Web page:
Samsung launches three new Galaxy Book laptops with Windows 11

Samsung launches three new Galaxy Book laptops with Windows 11

Samsung has just announced three new Galaxy Book laptops for the United States, including the Galaxy Book Odyssey, Galaxy Book Pro 360 5G, and the standard Galaxy Book. For the most part, these laptops were already known about, but now we have a set release date in the US.

Starting with the Samsung Galaxy Book Odyssey, it’s a blend of a gaming PC with a premium design. It’s powered by an Intel Core i7-11600H CPU, featuring 6 cores and 12 threads, plus an NVIDIA GeForce RTX 3050 Ti GPU for graphics, which should mean you can run most modern games without issue, though you may need to lower some settings. It comes in various RAM and storage configurations, including up to 32GB of RAM and 1TB of storage, and the concluded Odyssey Control app gives you an overview of the resource usage on your PC so you can keep performance at its highest.

Samsung Galaxy Book Odyssey front view

The display is a 15.6-inch Full HD LCD panel and it doesn’t feature a high refresh rate, which some gamers might be disappointed in. Design-wise, the Galaxy Book Odyssey comes in a full-metal casing with a mystic black color, without any RGB lighting or anything that would make it obvious that it’s a gaming laptop. It’s also a relatively thin PC at 17.78mm, and at 4.08lbs, it’s not overly heavy for its size and specs. For connectivity, you get two USB Type-C ports, three USB Type-A, a headphone jack, and a microSD card reader.

The Samsung Galaxy Book Odyssey will start at $1,399.

The Samsung Galaxy Book Pro 360 5G is basically just a 5G version of Samsung’s flagship convertible, which has been out for a while. It’s packing 11th-generation Intel Core processors up to an Intel Core i7-1160G7, and it comes with up to 16GB of RAM and 512GB of storage, enough for a great premium experience in most day-to-day tasks.

Samsung Galaxy Book Pro 360 5G in tent mode with the S Pen

The highlight of the Galaxy Book Pro 360 5G is that it includes an AMOLED display, coming in a 13.3-inch size and Full HD resolution. It also includes an S Pen so you can more naturally draw and write on the screen. Another big focus of the Galaxy Book Pro 360 5G is portability, with it measuring just 11.43mm in thickness and weighing just 2.43lbs despite being made from aluminum.

For ports, you get one Thunderbolt 4 port, two standard USB Type-C ports, a headphone jack, and a microSD card reader. 5G connectivity supports sub-6GHz networks, but not mmWave.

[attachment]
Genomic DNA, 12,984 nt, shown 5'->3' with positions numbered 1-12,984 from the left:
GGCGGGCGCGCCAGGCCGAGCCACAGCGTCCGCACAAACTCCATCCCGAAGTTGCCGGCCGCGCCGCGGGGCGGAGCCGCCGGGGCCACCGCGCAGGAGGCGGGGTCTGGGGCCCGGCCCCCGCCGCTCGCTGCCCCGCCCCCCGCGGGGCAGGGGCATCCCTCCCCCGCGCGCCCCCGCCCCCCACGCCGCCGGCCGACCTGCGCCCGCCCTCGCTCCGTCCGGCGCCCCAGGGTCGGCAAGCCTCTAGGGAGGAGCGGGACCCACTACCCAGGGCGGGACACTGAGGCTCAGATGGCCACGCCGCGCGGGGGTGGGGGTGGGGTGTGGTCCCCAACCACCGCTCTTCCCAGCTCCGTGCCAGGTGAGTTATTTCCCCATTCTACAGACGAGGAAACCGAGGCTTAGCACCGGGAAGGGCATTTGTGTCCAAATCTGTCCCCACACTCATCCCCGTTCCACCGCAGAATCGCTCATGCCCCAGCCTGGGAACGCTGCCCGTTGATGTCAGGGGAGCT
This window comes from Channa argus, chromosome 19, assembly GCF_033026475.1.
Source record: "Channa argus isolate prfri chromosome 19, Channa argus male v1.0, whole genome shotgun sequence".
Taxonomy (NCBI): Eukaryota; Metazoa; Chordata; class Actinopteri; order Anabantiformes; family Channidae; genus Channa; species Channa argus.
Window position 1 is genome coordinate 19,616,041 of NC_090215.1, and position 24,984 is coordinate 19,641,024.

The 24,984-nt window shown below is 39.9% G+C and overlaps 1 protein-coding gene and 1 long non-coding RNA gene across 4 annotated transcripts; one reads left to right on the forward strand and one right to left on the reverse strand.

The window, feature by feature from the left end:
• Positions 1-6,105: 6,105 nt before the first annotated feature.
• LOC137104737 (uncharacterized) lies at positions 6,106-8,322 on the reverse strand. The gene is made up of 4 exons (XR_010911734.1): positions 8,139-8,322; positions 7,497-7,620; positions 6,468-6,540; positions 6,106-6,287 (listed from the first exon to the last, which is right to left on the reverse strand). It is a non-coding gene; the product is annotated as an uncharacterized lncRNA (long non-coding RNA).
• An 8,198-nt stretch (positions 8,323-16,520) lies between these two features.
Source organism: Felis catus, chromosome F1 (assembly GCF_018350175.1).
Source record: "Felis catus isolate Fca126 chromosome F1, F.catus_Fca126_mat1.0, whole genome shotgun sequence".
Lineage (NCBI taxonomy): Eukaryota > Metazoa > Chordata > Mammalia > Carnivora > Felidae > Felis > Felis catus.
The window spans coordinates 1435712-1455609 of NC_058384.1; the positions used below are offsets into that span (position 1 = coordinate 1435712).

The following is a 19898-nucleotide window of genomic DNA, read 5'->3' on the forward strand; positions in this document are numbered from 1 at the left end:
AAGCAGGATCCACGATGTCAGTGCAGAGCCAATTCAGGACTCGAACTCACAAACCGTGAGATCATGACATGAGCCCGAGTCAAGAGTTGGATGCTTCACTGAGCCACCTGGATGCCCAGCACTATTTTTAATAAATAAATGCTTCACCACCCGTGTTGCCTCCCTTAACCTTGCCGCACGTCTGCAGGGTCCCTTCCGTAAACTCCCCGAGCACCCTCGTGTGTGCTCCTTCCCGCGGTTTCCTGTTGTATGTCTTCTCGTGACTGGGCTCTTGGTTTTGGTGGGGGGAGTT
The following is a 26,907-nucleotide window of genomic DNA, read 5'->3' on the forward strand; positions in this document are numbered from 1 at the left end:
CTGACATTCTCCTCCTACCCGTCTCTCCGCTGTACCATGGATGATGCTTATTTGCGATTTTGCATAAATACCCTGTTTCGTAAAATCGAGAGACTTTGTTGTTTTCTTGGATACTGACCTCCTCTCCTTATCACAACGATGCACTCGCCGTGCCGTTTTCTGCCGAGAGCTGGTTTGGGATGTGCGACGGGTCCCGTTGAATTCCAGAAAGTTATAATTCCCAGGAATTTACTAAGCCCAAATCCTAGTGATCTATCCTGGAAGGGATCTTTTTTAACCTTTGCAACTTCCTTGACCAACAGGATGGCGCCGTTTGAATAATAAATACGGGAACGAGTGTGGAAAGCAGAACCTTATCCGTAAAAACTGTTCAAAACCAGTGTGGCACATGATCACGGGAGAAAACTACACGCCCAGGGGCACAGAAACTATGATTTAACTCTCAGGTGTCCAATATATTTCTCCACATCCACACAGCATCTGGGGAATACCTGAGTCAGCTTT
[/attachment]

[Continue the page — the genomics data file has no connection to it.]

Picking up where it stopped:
The Samsung Galaxy Book Pro 360 5G also starts at $1,399.

Finally, we have the standard Samsung Galaxy Book, which is more of a mainstream laptop with a balance of performance, premium design, and price. It comes with 11th-generation Intel Core processors up to an Intel Core i7-1165G7, and it also includes Intel’s discrete graphics for laptops, Iris Xe MAX, so you should get decent performance for basic gaming or creative workloads. You can also get it with up to 16GB of RAM and 512GB of storage, similar to the Galaxy Book Pro 360.

Samsung Galaxy Book right angle view

Where the Galaxy Book cuts some corners compared to that is the display, which is a 15.6-inch Full HD LCD panel. It’s also lacking the impressively thin design, though it’s far from chunky. It measures 15.49mm in thickness and weighs 3.51lbs, making it fairly portable. It also misses out on Thunderbolt support, instead including two regular USB Type-C ports, two USB Type-A ports, a headphone jack, HDMI, and a microSD card reader.

The Samsung Galaxy Book will start at $749, making it noticeably more affordable than its pro siblings.

All of these laptops will launch on November 11th on Samsung’s website and other retailers. In the meantime, you can check out the best Samsung laptops you can buy today, or our review of the Galaxy Book Go if you’re looking for an affordable ARM-based laptop.

About author

João Carrasqueira
João Carrasqueira

Writer at XDA Computing. I've been covering the world of technology since 2018, but I've loved the field for a lot longer. And I have a weird affinity for Nintendo videogames, which I'm always happy to talk about.